MANF Begins its March Towards the Clinic
Written by Dr. Rubinfeld , renowned expert in the field of drug development, and a co-founder of Amgen.
Throughout my 50+ years in the biopharmaceutical industry, I have seen many programs with great promise, but very few programs that possess the fundamentally groundbreaking scientific potential to modify disease biology inherent in MANF. In the early days of Amgen, I remember EPO was Number 9 on the priority list for product development. I had to lobby extremely hard to get it moved up the ranks to Number 5 (largely due to the concept of using it in an orphan indication, replacement therapy in kidney dialysis patients). Despite the strong science behind EPO, most people in Amgen’s leadership wanted to focus on some other perceived near term potential opportunities like interlukins, inteferon, chicken growth hormone, malaria, hybridomas, etc. Without this lobbying, I am not certain we would have seen the Amgen we now know today.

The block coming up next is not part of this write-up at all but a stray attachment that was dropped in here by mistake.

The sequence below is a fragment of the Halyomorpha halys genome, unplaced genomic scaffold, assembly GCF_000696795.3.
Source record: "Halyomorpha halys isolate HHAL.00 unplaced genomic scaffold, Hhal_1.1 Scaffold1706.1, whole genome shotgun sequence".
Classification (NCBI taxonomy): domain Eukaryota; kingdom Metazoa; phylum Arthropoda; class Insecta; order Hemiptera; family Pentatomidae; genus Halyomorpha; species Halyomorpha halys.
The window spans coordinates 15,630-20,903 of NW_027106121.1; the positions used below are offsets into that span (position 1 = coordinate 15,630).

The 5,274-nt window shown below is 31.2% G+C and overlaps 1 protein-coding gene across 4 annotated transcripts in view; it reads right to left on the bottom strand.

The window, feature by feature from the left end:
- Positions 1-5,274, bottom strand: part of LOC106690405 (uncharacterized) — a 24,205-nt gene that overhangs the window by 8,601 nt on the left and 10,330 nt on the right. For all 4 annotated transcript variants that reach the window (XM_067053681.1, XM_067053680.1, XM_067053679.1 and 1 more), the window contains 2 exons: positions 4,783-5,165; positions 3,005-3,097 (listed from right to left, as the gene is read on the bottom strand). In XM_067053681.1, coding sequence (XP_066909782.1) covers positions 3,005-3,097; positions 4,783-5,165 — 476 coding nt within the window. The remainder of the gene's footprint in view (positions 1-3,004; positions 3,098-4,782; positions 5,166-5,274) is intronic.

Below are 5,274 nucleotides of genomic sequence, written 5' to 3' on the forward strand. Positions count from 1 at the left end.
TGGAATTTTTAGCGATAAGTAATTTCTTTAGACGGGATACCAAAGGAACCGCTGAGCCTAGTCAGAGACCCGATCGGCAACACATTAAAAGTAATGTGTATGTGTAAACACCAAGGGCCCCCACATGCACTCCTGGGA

I saw a similar situation with Amarantus in 2012. Towards the end of that year when I first began investing in Amarantus, and initially joined the Company as an advisor, I believed that the vast potential of the MANF program could be harnessed into a major medical breakthrough by expanding the focus of preclinical studies beyond Parkinson’s disease, and into a broader area of orphan drugs. In 2013, the Company had its first breakthrough in this area, through some groundbreaking work from the University of Miami’s Bascom Palmer Eye Institute. By demonstrating that MANF had tremendous potential to protect rods and cones in degenerative models of retinitis pigmentosa (RP), we had identified an orphan indication for which no competition existed in the market that would allow the Company to conduct some additional proof of concept work to validate prior to moving MANF into the clinic. Shortly thereafter, we generated data supporting the use of MANF in a broad range of ocular conditions, including orphan conditions such as retinal artery occlusion, as well as large indications such as glaucoma. Taken together, MANF’s potential to treat vision loss associated with a range of ophthalmological conditions alone makes it a compelling product opportunity worthy of further development.
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